Sentencing guide 'likely needed' for PMD offences

High Court: Let cases be brought to courts before setting guidelines

Cyclist Cai Mei Ying was sentenced to two weeks' jail by the State Courts after she knocked down and injured a 77-year-old woman in September 2016. The High Court has upheld the sentence on appeal.
Cyclist Cai Mei Ying was sentenced to two weeks' jail by the State Courts after she knocked down and injured a 77-year-old woman in September 2016. The High Court has upheld the sentence on appeal.

The High Court has said a sentencing framework to deal with bicycle and personal mobility device (PMD) offenders knocking into pedestrian-victims is "likely to be needed" in due course.

As such situations require careful consideration of factors like sentencing imperatives, it is best to allow a number of cases to be brought before the courts and the relevant issues sieved through the adversarial process before setting such a structure, said Justice Aedit Abdullah.

"I would thus leave it for another day for the framework to be laid down," he added in decision grounds last week, dismissing an appeal involving such a case.

The judge indicated the courts are likely to take a stern view and impose jail sentences, which in future may be higher than the two weeks' jail term handed to Cai Mei Ying, which he upheld on appeal.

Cyclist Cai, 49, had knocked into a 77-year-old woman at a market compound in Bedok North in September 2016. The victim suffered a hip fracture and required surgery.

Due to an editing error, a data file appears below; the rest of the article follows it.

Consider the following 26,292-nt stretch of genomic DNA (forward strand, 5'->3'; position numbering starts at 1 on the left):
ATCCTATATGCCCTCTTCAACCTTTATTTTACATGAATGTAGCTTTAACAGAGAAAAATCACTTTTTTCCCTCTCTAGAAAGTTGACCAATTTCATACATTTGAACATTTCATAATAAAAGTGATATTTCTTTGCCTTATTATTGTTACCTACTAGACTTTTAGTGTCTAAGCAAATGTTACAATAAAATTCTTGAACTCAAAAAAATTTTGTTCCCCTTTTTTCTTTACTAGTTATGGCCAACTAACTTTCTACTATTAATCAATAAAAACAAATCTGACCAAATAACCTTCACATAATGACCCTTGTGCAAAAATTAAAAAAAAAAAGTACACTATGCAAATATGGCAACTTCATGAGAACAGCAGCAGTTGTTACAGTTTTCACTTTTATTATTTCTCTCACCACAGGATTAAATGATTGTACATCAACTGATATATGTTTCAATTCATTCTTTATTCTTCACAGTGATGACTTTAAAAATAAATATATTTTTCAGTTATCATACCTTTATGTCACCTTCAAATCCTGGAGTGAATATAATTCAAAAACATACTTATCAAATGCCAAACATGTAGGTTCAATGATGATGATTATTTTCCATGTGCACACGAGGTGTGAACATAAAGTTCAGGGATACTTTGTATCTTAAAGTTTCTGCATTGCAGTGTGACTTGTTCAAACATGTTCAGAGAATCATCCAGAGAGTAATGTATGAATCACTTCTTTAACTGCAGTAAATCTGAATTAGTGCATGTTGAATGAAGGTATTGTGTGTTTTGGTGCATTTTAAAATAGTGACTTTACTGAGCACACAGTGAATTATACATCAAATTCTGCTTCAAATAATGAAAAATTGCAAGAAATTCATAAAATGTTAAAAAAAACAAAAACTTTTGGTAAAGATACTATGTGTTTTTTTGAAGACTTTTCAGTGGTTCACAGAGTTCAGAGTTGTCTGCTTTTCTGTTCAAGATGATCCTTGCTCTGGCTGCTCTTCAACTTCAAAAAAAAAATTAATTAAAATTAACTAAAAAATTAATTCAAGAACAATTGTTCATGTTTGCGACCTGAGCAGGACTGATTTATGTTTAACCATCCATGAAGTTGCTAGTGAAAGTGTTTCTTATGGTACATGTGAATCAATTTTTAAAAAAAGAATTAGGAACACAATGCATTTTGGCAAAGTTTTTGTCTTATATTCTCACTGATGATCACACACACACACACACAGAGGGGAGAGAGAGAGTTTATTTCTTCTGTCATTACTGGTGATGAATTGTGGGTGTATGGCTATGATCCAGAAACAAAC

"I think it is quite telling that the collision occurred in front of a 'No Bicycles' sign," said Justice Aedit.

Cai had pleaded guilty in the State Courts last year to causing grievous hurt by a negligent act that endangered the personal safety of others.

The court heard then that Cai, who operates a stall selling bean curd and noodles at the market, had regularly rode her bicycle to and from her workplace as well as in the market. She was sentenced to two weeks' jail and ordered to pay $7,000 in compensation to the victim, Madam Ang Ah Soi.

Cai, defended by Senior Counsel Lok Vi Ming, appealed to the High Court against the sentence, while Deputy Public Prosecutor Christina Koh argued for the prosecution.

At issue was whether a jail term was justified for a cyclist who negligently knocked into a pedestrian and caused grievous hurt in a public space where cycling is banned.

Justice Aedit said he saw no reason to depart from the sentence imposed by the district judge as it was not "manifestly excessive".

The High Court had appointed lawyer Clarence Ding as young amicus curiae - friend of the court - in the case to help with considering a sentencing framework for offences under Section 338(B) of the Penal Code where grievous hurt is caused by the negligent riding of bicycles and PMDs.

"I do note that it is likely that a sentencing framework would be needed for cases involving bicycle or PMD accidents on pavements with pedestrians as victims," said the judge. "Shared spaces, whether roads or pavements, require most of all consideration and courtesy between all users. I hope that it will not come to pass that we will need a sentencing framework for pavement collisions, but real life will probably prove otherwise."

He strongly urged cyclists and PMD users "to exercise such due care and consideration; where injuries do arise because of the fault of the rider, it is likely that the courts will take a stern view and impose custodial sentences".

The use of PMDs and bicycles on footpaths has become a public concern in recent times. Last month, the Land Transport Authority announced tighter rules as part of ongoing efforts "to foster greater rider responsibility and encourage safe sharing of our paths and roads". Among other measures, cyclists and PMD users will no longer be able to ride at speeds above 10kmh on footpaths from Feb 1, and such users will have to stop and look out for vehicles at road crossings.

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A version of this article appeared in the print edition of The Straits Times on February 14, 2019, with the headline Sentencing guide 'likely needed' for PMD offences. Subscribe